Chanel Miller is publishing a book about surviving her sexual assault at the hands of Stanford University student Brock Turner in 2015, as first reported by the New York Times. The case rocked California politics more than a year before #MeToo swept the internet, but until today, the world only knew Miller anonymously as “Emily Doe.” With the announcement of her memoir, Know My Name, the 27-year-old author is making the decision to make her identity public.
On January 18, 2015, Turner assaulted Miller outside a fraternity party while she was unconscious. Two Swedish graduate students found Turner on top of Miller behind a dumpster, chased him down when he ran away, and restrained him until police arrived. Turner was found guilty on three counts of felony sexual assault in March 2016. He’s a registered sex offender and could have served a maximum 14 years in prison for his crimes, but in a move soundly damned by voters and the legal community, Santa Clara County Judge Aaron Persky went easy on Turner. He got six months in jail, of which he served three, plus three years probation.
Turner was 19 at the time of the assault and a star athlete on the Stanford swim team. Many thought he was headed for the Olympics. Judge Persky, who The Guardian identified as a Stanford alumnus, made it a point to opine that Turner had no “significant” prior offenses and had been affected by the intense media coverage of the case. He clearly reasoned a promising champion swimmer had more to lose by going to jail than a young woman did by being raped. “There is less moral culpability attached to the defendant, who is [...] intoxicated,” Judge Persky reasoned. Turner’s father, on the other hand, thought any jail time was too harsh a sentence for his son. In his statement read in court, Dan Turner argued that a young athlete’s shattered dreams were “a steep price to pay for 20 minutes of action.”
Turner’s lenient sentence, however, enraged the public. Santa Clara District Attorney Jeff Rosen wrote in a statement, "The punishment does not fit the crime. The predatory offender has failed to take responsibility, failed to show remorse, and failed to tell the truth. The sentence does not factor in the true seriousness of this sexual assault or the victim’s ongoing trauma. Campus rape is no different than off-campus rape. Rape is rape. And I will prosecute it as such."
In 2016, California Governor Jerry Brown signed a bill into law requiring mandatory minimum sentences in sexual assault cases. The letter from “Emily Doe” was read aloud on CNN and the floor of the US House of Representatives that same year. In 2018, Judge Persky was recalled by California voters — the first time they’d taken action at the ballot box in that way in more than 80 years.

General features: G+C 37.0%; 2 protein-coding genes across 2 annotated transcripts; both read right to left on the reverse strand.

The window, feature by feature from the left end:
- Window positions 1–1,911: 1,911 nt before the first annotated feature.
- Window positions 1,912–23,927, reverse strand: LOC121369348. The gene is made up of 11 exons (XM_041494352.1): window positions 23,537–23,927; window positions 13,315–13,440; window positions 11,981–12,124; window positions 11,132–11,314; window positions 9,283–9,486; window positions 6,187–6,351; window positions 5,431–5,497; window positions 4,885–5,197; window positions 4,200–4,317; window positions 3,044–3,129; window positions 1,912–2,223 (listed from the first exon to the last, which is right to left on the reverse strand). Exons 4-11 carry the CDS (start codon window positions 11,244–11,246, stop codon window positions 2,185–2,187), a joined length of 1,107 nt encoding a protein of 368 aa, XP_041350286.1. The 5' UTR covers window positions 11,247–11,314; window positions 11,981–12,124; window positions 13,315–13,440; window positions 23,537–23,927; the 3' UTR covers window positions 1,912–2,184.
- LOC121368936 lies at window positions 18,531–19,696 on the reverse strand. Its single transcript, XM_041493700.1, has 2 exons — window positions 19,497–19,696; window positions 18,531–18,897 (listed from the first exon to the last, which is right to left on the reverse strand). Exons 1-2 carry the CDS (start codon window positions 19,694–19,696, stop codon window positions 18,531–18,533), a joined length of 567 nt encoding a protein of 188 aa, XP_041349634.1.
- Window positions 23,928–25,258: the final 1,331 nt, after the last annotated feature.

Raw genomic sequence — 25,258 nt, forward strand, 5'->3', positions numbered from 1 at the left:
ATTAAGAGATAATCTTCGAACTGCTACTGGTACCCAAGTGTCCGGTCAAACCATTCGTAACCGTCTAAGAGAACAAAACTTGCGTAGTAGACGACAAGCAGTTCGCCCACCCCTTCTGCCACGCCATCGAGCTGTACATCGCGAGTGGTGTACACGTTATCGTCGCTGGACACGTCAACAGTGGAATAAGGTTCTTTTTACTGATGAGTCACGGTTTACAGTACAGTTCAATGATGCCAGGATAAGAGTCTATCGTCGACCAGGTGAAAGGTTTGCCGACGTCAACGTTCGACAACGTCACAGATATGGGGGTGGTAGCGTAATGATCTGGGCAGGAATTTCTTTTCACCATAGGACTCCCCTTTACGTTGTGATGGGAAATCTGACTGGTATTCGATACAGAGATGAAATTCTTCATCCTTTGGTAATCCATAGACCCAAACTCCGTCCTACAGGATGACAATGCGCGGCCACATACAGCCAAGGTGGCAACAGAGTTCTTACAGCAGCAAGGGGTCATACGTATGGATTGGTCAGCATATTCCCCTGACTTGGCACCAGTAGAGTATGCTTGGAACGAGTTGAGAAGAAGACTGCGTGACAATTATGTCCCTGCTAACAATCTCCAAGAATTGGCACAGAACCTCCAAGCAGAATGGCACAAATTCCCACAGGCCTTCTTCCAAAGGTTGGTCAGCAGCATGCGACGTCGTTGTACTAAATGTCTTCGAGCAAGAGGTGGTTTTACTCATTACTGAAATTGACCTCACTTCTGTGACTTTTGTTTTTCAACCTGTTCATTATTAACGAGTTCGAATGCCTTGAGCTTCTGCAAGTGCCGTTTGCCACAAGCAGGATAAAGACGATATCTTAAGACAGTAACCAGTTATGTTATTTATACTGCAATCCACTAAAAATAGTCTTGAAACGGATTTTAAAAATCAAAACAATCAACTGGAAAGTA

Though the heartbreaking words Miller read at Brock’s sentencing hearing went viral after Buzzfeed published them in 2016, her pain remained anonymous. With the publication of her book, however, she is stepping into her public identity.
The publisher of Know My Name told the Times she leaped at the chance to help tell Miller’s story. She said she knew she wanted to read more work by “Emily Doe” as soon as she read the victim impact statement from the Stanford case in 2016. “I just remember being in my kitchen and reading this incredible, riveting piece of work,” Andrea Schulz, the editor in chief of Viking, said. When Miller was finally ready to share her side of the assault and its aftermath, Schulz said she “jumped out of [her] chair to acquire it. It was just obvious to me from the beginning what she had to say and how different it was and how extraordinarily well she was going to say it.”
As sagely pointed out by Roxane Gay, however, even though Miller’s identity is out in the open, she’s still being upstaged by her rapist, a teenage golden boy before he became a convicted felon. A tweet posted by 60 Minutes on Wednesday promoting an upcoming interview with Miller read, “She has been known to the world as ‘Emily Doe,’ the sexual assault victim of Stanford swimmer Brock Turner. Now she’s revealing her name and face.”
Gay took issue with 60 Minutes calling Turner the “Stanford swimmer,” not “convicted rapist” or “registered sex offender,” and burying the bravery it took Miller to reveal her identity and risk fresh trauma in the backlash her memoir might attract.
Turner, after all, is legally required to inform his neighbors and associates of his status as a felon who sexually assaulted an unconscious woman. The least the media can do, as we help Miller share her story, is call her attacker by his rightful legal moniker.